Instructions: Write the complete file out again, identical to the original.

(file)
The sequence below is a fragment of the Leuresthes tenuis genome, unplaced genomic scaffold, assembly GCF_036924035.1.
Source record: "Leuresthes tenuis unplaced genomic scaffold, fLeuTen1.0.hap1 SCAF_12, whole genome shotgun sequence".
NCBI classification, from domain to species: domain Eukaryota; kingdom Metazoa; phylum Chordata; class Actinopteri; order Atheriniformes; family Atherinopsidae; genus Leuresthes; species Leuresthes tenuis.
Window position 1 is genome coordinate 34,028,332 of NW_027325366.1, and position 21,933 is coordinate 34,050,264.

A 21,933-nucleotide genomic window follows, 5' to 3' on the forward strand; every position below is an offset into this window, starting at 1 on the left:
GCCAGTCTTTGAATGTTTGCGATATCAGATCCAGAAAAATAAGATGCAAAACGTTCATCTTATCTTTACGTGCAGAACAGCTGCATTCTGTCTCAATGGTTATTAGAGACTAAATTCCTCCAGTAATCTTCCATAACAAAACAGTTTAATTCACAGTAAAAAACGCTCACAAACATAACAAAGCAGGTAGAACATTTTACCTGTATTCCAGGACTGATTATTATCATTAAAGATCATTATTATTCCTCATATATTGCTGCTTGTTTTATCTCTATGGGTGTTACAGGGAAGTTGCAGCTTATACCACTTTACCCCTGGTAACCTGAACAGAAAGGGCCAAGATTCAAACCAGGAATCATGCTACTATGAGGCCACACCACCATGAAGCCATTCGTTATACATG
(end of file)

The sequence below is a fragment of the Leuresthes tenuis genome, unplaced genomic scaffold, assembly GCF_036924035.1.
Source record: "Leuresthes tenuis unplaced genomic scaffold, fLeuTen1.0.hap1 SCAF_12, whole genome shotgun sequence".
NCBI classification, from domain to species: domain Eukaryota; kingdom Metazoa; phylum Chordata; class Actinopteri; order Atheriniformes; family Atherinopsidae; genus Leuresthes; species Leuresthes tenuis.
Window position 1 is genome coordinate 34,028,332 of NW_027325366.1, and position 21,933 is coordinate 34,050,264.

A 21,933-nucleotide genomic window follows, 5' to 3' on the forward strand; every position below is an offset into this window, starting at 1 on the left:
GCCAGTCTTTGAATGTTTGCGATATCAGATCCAGAAAAATAAGATGCAAAACGTTCATCTTATCTTTACGTGCAGAACAGCTGCATTCTGTCTCAATGGTTATTAGAGACTAAATTCCTCCAGTAATCTTCCATAACAAAACAGTTTAATTCACAGTAAAAAACGCTCACAAACATAACAAAGCAGGTAGAACATTTTACCTGTATTCCAGGACTGATTATTATCATTAAAGATCATTATTATTCCTCATATATTGCTGCTTGTTTTATCTCTATGGGTGTTACAGGGAAGTTGCAGCTTATACCACTTTACCCCTGGTAACCTGAACAGAAAGGGCCAAGATTCAAACCAGGAATCATGCTACTATGAGGCCACACCACCATGAAGCCATTCGTTATACATG